An Easy Gift to Make

Author: UTIA Advancement

Last Updated:

Category: Donor Stories | Legacy Giving

Helen Knight

Helen Knight has always had a passion for helping students.

Born and raised in Knoxville, Knight earned a BS in office administration at UT in 1950. She then taught business education in Maury, Rutherford, and Davidson Counties before returning to Knoxville to retire. She now channels that passion into helping students at the UT Institute of Agriculture.

“My late husband Felix and I spent our lives in public service— he as an Extension agent and me as a high school teacher,” Helen explains. “Because we had no children of our own, the students we served became our children—particularly the students involved in the 4-H program.” So it was no surprise when the Knights made gifts to fund a scholarship endowment for 4-H’ers.

Felix, a native of Dayton, Tennessee, earned a BS in dairying from UT in 1950 and an MS in animal husbandry in 1961. He began his career with UT Extension as an agent in Maury County. He enjoyed teaching and encouraging 4-H youth there and in Rutherford County where he worked next. Felix invested the largest portion of his career in Davidson County, where he served for twenty-three years before retiring as county Extension leader. He passed away in 2006.

“I saw firsthand the benefits of Extension and particularly 4-H,” Helen says. “Our hope was that the Knight scholarship could ease the financial burden associated with going to college for those 4-H students.”

The Felix and Helen Knight Memorial Scholarship Endowment was initially funded with a bequest and a charitable remainder trust. Following Felix’s death, Helen, however, felt called to do more. That “more” came in the form of a charitable gift annuity.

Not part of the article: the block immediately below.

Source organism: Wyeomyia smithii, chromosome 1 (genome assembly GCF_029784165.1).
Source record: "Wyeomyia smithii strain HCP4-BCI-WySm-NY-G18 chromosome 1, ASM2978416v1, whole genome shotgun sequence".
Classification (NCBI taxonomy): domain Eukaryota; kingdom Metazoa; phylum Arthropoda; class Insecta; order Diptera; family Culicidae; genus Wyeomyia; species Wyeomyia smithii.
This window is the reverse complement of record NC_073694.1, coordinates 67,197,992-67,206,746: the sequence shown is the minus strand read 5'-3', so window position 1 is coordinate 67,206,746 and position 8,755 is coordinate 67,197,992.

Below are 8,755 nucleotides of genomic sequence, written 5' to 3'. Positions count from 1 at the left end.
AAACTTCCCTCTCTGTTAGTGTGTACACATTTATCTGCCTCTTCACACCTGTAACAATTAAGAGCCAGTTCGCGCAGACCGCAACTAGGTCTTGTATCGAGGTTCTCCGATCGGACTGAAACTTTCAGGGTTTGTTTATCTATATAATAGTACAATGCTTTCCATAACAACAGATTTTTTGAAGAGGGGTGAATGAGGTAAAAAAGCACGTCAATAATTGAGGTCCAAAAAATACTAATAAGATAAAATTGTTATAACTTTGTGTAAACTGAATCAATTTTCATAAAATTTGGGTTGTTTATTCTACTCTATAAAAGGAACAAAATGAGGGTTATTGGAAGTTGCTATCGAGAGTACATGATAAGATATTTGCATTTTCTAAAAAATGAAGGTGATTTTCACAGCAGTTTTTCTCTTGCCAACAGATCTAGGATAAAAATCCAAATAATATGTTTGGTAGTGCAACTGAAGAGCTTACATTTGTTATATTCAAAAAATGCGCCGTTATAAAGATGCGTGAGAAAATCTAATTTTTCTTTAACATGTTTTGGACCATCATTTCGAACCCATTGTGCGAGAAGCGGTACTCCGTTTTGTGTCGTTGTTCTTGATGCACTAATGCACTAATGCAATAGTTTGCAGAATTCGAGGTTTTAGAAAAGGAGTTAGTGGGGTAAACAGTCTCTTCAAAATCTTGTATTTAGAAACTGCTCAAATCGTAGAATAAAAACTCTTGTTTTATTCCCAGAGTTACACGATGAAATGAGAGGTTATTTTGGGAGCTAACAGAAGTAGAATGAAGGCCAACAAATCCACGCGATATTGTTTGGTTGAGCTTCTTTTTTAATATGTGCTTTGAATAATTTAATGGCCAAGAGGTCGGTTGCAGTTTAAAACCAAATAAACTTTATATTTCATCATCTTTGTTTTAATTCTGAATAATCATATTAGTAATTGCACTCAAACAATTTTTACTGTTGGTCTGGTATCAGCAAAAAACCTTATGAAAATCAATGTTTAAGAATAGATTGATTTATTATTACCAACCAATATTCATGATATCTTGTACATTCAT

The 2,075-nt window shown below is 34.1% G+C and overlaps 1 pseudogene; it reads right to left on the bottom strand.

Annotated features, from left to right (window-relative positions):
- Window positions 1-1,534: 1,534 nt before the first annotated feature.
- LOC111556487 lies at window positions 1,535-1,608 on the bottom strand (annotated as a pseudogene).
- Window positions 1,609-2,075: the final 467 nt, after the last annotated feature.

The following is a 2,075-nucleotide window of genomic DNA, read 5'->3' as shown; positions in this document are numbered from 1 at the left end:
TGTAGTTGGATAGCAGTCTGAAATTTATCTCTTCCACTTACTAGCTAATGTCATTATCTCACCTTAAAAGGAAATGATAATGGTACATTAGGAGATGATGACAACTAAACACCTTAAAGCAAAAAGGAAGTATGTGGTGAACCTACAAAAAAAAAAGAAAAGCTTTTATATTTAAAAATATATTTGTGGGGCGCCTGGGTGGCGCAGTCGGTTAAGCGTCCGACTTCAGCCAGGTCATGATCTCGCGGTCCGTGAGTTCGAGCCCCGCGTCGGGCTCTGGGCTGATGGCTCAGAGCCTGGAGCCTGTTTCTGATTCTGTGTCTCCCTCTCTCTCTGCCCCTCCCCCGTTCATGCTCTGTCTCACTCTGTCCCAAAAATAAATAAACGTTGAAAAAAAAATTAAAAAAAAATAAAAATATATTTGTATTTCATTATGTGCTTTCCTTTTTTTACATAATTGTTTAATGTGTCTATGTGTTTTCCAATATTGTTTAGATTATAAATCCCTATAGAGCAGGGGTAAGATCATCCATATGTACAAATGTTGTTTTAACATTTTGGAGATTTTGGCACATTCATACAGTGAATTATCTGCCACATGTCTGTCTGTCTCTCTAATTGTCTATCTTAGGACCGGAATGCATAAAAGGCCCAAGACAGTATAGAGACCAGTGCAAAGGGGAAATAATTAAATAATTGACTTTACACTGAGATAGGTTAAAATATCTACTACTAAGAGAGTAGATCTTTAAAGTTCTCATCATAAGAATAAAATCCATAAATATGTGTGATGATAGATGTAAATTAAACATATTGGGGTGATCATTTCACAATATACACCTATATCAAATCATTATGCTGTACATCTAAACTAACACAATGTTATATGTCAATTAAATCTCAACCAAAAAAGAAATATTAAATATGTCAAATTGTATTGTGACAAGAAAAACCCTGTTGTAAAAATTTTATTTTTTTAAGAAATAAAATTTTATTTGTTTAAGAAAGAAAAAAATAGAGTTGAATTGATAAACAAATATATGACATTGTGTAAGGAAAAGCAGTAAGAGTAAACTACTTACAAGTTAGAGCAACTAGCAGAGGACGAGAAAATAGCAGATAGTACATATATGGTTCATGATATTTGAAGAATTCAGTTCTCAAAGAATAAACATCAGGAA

“I was intrigued by the charitable gift annuity because I was able to make a charitable gift and receive a tax deduction and then get an income stream for life,” she says. “Evan Beech, assistant director of advancement, suggested it, and it made perfect sense for my situation. The advancement team assisted with the paperwork, and I didn’t even have to see my lawyer. It was an easy gift to make.”

At its heart, a gift annuity is simply a contract between a donor and a charity such as the UT Foundation for the benefit of UTIA. In exchange for a charitable gift, the UT Foundation agrees to make specified quarterly payments for life to the beneficiary. Numerous charitable strategies allow the donor access to an income stream when making a charitable gift. One of the oldest and most popular is the charitable gift annuity.

Because of the Knights’ generosity, many 4-H’ers are able to study at the Herbert College of Agriculture.

“Felix spent his entire career as an Extension agent, doing what he loved to do,” Helen says. “UTIA played such a significant role in my husband’s life. I want other students to have the opportunity to pursue their passions just like he did.”